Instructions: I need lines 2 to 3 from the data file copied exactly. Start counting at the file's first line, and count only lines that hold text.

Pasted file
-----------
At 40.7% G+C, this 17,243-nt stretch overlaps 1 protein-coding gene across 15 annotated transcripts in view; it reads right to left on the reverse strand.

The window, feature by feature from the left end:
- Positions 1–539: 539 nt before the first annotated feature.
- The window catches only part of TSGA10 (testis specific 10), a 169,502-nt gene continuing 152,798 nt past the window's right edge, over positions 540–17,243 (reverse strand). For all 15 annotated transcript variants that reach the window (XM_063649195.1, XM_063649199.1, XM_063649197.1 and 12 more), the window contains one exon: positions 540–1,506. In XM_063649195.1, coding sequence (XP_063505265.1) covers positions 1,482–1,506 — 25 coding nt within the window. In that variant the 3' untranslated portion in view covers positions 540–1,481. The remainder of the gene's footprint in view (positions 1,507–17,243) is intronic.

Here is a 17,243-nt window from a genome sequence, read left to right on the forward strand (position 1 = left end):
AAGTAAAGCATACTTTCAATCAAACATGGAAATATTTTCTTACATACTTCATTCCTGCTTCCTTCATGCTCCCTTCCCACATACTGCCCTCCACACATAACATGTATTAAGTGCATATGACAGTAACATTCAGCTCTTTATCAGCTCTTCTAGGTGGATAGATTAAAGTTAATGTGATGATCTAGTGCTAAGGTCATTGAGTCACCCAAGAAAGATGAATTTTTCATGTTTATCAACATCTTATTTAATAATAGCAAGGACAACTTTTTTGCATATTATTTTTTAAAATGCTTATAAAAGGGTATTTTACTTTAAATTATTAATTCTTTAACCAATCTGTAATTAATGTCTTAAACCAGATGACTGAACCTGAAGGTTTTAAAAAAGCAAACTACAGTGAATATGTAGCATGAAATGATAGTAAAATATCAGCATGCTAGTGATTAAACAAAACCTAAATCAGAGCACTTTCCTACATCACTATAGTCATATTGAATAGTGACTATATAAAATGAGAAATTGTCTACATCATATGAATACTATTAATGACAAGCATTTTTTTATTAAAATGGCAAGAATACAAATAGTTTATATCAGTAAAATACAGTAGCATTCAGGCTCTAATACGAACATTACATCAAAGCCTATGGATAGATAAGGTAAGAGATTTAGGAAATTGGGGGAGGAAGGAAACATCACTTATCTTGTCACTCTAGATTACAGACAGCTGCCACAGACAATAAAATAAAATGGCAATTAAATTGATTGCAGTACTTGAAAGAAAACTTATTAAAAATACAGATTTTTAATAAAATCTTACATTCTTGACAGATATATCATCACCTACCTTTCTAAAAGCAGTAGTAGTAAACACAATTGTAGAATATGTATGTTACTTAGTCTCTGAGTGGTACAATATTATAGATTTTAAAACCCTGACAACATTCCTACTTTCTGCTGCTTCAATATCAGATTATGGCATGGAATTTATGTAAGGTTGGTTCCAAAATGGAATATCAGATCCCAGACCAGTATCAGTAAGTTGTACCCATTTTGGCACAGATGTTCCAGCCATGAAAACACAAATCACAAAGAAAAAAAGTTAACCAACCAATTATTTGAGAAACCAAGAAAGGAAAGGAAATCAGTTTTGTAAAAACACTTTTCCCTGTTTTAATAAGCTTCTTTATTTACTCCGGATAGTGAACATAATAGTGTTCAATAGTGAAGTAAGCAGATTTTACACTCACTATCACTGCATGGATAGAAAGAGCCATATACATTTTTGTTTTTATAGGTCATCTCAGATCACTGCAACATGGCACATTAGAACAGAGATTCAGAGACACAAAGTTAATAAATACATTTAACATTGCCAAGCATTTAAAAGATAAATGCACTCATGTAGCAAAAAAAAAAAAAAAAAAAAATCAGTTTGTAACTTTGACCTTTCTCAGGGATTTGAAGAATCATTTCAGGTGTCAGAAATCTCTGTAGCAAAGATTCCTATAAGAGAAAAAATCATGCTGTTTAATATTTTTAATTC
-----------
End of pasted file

The window, feature by feature from the left end:
- Positions 1–539: 539 nt before the first annotated feature.